Mayor de Blasio’s sweeping affordable housing plan passed in March has run into its first serious challenge in the form of a proposed development in the Ladies’ Mile historic district in Chelsea. At its core, the issue comes down to at what scale should a development fall under the new housing policies. As with any type of development in NYC, this is a maddeningly complicated question. The answer, expected next week, will have a huge impact on how the mayor’s policy will play out.
Let’s review the housing plan quickly. Back in March, the NYC City Council passed two major proposals to address the affordable housing crisis in the city. The first was the Mandatory Inclusionary Zone plan, which requires every residential development to have a certain percentage of affordable units. The second was the Zoning for Quality and Affordability plan, which sets out design and size requirements based on the location of a proposed development.
Here’s where it gets a bit confusing. Though a developer has several options for how many units (and at what level of ‘affordable’) to set aside for the mandatory inclusionary housing (MIH), the policy appears to allow some wiggle room because it doesn’t expressly state at what number of units a development falls under the policy. The assumption could be that every residential development does, maybe every newly submitted development does, or maybe every large development does. Whether the city allows for a certain amount of nuance and negotiation - or not - has a huge impact on future developments.
Enter the current proposal by Acuity Capital for a 17-story building containing 62 condos on 6th Ave between 17th and 18th. The site is currently a parking lot but would also encompass two surrounding buildings that are protected under historical preservation laws, though the Landmark Commission gave the development the go-ahead back in 2014 (obviously before the mayor's new zoning laws. It's unclear if there is an issue with it under the new ZQA requirements). The developer needs to build around those buildings rather than demolish them and also needs a special permit from the City Planning Commission to build a structure larger than 6 stories at that site. The air rights for the existing structures would transfer to the new development allowing them to add an additional number of stories on the existing square footage.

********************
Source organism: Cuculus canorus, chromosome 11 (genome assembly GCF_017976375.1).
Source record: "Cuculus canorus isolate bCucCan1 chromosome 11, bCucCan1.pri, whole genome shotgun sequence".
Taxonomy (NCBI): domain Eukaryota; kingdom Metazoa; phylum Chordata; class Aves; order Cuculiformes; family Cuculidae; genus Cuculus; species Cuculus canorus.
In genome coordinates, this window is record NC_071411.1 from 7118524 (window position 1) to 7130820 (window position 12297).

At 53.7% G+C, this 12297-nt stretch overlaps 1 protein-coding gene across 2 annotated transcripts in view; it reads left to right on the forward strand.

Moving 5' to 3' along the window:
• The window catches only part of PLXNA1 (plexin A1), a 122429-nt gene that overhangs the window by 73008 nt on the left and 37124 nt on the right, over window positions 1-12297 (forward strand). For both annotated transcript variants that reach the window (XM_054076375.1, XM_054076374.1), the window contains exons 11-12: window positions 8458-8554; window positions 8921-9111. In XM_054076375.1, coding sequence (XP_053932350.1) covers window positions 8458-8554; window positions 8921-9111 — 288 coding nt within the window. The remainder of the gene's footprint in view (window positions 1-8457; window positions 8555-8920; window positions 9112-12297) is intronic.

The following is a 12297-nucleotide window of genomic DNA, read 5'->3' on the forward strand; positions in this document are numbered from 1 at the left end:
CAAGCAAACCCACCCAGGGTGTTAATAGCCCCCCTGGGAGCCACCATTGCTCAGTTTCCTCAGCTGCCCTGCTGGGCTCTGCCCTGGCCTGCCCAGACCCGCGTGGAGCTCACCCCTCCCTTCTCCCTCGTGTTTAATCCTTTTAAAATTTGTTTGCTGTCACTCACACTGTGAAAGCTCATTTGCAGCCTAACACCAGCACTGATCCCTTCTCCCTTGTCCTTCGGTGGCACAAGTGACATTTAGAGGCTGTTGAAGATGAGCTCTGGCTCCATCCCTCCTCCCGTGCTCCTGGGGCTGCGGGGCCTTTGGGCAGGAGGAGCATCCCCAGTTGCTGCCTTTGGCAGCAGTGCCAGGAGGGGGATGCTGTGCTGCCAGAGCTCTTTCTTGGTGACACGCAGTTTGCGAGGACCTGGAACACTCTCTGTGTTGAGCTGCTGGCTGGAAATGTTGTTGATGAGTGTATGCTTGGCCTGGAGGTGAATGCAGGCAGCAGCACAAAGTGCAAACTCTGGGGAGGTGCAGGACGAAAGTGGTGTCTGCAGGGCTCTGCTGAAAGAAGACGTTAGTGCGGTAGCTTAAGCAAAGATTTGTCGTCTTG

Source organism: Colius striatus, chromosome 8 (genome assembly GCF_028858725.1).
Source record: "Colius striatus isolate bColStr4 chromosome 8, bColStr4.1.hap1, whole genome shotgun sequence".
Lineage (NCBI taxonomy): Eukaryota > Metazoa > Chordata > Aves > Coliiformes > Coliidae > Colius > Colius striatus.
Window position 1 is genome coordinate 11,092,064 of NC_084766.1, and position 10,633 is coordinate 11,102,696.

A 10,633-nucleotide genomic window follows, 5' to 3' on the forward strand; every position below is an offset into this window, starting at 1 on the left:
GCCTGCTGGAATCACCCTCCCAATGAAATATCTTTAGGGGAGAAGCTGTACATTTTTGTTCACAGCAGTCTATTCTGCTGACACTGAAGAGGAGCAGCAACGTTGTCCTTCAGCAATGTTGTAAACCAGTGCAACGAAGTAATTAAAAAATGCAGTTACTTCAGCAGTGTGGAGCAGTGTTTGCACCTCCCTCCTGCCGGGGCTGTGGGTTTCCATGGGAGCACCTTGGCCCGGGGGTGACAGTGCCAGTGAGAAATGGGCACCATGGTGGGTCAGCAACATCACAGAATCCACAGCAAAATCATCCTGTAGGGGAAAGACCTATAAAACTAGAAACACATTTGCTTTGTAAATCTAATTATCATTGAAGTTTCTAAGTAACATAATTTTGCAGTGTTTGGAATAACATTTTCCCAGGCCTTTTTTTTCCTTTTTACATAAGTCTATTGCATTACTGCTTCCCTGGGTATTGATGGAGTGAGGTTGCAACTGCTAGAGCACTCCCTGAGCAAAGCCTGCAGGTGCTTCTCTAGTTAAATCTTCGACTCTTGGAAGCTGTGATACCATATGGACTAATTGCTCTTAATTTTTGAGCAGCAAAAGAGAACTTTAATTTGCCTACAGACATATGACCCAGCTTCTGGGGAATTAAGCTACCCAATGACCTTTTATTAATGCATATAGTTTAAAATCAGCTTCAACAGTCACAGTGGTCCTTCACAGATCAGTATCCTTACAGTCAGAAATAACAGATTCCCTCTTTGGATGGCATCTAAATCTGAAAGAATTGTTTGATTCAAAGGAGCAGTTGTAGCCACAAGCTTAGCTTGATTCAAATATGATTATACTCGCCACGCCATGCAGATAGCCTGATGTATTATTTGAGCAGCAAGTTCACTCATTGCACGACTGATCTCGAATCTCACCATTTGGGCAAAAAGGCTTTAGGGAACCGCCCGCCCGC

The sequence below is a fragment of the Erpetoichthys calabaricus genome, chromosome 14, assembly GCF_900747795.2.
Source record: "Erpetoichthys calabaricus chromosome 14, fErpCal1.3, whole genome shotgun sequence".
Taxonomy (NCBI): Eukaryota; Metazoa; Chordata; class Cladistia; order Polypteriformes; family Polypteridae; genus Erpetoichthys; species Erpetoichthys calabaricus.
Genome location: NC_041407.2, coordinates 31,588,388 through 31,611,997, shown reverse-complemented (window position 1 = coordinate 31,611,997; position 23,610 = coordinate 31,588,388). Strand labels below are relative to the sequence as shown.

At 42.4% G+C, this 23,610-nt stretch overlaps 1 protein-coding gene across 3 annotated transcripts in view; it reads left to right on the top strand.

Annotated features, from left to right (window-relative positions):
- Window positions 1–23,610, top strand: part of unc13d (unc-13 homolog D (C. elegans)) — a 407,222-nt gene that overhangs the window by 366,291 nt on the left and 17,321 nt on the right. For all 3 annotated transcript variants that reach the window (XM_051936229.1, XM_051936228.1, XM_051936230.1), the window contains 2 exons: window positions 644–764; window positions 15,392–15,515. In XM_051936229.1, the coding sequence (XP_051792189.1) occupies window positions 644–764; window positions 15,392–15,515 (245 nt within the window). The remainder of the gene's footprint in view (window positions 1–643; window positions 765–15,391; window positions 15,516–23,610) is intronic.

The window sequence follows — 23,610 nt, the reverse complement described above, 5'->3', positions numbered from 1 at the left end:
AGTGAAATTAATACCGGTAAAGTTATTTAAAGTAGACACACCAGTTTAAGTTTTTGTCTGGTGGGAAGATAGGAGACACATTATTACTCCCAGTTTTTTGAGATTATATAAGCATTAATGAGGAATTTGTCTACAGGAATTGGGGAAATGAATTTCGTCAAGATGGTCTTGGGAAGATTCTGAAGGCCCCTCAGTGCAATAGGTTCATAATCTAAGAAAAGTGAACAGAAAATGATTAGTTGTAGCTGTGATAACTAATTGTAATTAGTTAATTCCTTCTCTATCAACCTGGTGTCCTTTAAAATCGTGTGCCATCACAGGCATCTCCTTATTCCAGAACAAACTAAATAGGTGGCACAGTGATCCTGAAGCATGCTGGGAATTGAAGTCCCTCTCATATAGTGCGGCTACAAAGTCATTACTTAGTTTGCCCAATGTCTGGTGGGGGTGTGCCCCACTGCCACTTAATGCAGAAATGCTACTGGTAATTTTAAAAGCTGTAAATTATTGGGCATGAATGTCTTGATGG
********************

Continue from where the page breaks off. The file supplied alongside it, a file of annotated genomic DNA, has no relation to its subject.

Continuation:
Because the new development would be larger than currently allowed, some leaders, including Manhattan Borough President Gale Brewer, argue that the development should be subject to the MIH requirements. The concern here is that any nuance or exemption will create room for developers to get creative and avoid the MIH requirements in other ways. If the goal of the policy is to require affordable housing units from every development, then it should do so.
The mayor’s office (and the developer) appear to think that the development is a ‘rejiggering’ of zoning rather than a full enlargement of the site that would trigger the requirements. The concern for the city is if the plan is deemed too onerous by developers, they might sue the city and threaten the laws (or just not develop more housing). The courts have previously overturned housing requirements in other cases, so the city is eager to avoid that risk, particularly since the laws are still so new.
The City Planning Commission will decide on the issue on Monday. According to several people interviewed for the NY Times article, even the Commission appears to be split about what to do. There is some discussion of a compromise where the Commission would require a percentage of the additional units available through the air rights allowance to fall under MIH requirements. That would only create a handful of protected units, but might be enough to get through the Commission. They could also presumably make the argument that the development has been in the pipeline before the housing laws were passed and shouldn't be subjected, but I haven't seen that. (I also haven't seen if the development runs afoul of the new ZQA laws.)
The Commission and the Mayor seem wary of this case creating too large of a precedent going forward and that’s understandable. However, the reality is that the new housing plan is a major departure for the city and these edge cases must have even basic guidelines as quickly as possible. It's also important, even though this specific case wasn't impacted, to clarify how the new housing laws will interact with other regulations, such as historical preservation. If other policy tools can be used to prevent the housing requirements, affordable housing targets could be undermined. Some level of nuance and negotiation are already accounted for in the city’s zoning laws and its ULURP process, so developers expect complexity in NYC; it’s the cost of doing business. But for the mayor’s plan to take off and meet its goal of 200,000 affordable units, it needs to avoid costly legal battles with developers and, more importantly, get developers to buy-in. It’s not pretty, but nothing in the built environment is.